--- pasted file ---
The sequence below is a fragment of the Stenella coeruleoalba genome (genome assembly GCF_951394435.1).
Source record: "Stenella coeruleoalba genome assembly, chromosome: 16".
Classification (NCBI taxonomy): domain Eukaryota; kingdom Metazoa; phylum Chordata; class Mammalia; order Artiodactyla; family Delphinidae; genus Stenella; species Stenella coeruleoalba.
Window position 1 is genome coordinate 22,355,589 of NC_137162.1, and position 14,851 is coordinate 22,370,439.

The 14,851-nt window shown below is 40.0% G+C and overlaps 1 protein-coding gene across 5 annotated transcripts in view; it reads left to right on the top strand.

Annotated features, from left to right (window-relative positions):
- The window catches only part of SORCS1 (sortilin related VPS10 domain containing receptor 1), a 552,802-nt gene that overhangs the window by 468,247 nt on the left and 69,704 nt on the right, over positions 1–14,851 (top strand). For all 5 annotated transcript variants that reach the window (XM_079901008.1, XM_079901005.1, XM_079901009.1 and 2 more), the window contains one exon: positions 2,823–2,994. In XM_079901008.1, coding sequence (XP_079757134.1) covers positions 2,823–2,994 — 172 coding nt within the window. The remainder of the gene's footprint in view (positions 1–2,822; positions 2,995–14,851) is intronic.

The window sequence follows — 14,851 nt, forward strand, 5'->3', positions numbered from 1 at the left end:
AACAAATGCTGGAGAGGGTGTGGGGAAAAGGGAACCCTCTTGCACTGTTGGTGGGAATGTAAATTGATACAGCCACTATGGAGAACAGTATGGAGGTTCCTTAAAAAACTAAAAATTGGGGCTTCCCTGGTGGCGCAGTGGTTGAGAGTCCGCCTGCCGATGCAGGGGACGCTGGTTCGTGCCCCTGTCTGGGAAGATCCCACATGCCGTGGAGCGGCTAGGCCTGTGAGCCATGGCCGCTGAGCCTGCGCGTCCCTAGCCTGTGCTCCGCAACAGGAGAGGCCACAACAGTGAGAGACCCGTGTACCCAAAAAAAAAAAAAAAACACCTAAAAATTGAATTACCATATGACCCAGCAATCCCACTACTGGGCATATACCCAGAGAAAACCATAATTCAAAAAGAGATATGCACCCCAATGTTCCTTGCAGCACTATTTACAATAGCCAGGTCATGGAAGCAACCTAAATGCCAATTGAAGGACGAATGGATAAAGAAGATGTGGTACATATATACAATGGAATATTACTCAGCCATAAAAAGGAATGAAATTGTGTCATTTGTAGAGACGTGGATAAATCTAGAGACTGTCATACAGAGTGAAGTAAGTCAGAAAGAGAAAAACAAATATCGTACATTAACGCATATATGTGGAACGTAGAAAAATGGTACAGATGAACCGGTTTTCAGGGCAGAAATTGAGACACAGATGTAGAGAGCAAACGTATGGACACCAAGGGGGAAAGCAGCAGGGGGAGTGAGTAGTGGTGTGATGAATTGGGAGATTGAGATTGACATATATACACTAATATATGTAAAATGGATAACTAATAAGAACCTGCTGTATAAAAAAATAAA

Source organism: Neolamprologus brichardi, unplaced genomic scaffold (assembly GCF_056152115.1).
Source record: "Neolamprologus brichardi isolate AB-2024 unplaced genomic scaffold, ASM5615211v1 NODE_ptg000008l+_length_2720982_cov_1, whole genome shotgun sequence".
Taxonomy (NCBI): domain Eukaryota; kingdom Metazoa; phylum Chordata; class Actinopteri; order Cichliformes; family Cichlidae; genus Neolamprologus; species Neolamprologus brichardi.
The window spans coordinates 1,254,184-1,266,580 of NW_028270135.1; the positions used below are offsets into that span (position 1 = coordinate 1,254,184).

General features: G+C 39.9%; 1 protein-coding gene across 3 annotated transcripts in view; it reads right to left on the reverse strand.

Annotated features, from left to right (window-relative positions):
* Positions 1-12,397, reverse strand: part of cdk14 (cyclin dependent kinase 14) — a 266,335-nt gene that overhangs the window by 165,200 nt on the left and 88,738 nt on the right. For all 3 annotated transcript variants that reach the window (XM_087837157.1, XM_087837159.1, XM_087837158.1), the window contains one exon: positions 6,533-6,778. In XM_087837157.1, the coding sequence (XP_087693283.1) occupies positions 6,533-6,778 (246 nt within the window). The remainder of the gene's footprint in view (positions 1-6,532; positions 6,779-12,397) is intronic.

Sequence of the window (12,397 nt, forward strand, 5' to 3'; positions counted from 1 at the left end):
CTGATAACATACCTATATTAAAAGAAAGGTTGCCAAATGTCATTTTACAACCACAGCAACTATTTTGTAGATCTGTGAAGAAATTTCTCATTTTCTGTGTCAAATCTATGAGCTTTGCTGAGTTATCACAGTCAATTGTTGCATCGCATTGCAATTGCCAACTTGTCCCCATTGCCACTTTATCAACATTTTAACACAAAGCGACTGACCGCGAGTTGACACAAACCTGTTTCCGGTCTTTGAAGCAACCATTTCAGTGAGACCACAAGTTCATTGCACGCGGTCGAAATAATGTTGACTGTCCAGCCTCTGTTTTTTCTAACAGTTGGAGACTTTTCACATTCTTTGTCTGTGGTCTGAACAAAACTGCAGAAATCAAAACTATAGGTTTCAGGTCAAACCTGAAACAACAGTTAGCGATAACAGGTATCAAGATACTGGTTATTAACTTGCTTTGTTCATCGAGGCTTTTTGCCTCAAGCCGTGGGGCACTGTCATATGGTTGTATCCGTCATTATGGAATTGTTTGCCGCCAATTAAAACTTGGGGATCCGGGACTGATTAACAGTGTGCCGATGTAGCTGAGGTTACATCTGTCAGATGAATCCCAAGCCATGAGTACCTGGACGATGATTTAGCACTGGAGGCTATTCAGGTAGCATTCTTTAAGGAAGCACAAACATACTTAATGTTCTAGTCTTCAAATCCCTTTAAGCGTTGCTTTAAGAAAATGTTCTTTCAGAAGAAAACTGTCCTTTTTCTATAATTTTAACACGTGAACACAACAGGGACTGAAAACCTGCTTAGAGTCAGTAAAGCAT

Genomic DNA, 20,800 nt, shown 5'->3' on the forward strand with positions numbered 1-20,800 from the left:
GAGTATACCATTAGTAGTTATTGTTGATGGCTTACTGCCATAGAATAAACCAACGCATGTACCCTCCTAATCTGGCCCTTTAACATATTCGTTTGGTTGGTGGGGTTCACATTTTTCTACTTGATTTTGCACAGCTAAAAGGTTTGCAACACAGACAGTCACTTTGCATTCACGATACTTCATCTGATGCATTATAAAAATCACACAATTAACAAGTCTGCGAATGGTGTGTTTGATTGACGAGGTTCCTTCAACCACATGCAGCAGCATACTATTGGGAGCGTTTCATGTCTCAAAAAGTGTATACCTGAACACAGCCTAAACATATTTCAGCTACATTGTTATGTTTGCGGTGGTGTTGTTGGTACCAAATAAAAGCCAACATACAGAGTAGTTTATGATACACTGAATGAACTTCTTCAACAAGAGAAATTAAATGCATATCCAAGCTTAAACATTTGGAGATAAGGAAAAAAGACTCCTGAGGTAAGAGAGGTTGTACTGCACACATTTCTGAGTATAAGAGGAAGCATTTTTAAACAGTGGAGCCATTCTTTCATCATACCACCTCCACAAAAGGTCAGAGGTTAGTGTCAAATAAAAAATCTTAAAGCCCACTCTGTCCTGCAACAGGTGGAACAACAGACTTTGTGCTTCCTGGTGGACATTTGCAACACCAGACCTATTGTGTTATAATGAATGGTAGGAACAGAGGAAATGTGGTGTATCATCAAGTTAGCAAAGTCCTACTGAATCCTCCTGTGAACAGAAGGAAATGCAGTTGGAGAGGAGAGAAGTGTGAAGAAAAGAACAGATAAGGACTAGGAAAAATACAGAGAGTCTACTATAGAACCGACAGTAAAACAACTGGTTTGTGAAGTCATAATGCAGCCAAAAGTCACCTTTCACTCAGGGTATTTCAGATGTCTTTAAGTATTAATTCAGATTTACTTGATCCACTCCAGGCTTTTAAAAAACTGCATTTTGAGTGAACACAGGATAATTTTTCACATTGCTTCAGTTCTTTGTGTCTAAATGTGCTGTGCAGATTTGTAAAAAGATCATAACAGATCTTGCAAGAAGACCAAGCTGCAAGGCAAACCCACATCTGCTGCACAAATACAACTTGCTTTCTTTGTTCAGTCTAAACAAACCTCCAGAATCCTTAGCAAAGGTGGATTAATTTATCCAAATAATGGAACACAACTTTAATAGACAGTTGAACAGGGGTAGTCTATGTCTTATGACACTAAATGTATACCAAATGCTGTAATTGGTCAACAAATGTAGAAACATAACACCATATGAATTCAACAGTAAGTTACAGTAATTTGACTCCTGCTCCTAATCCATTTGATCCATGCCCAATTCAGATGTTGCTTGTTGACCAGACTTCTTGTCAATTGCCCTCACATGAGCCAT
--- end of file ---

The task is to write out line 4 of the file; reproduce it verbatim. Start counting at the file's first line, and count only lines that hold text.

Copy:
Window position 1 is genome coordinate 22,355,589 of NC_137162.1, and position 14,851 is coordinate 22,370,439.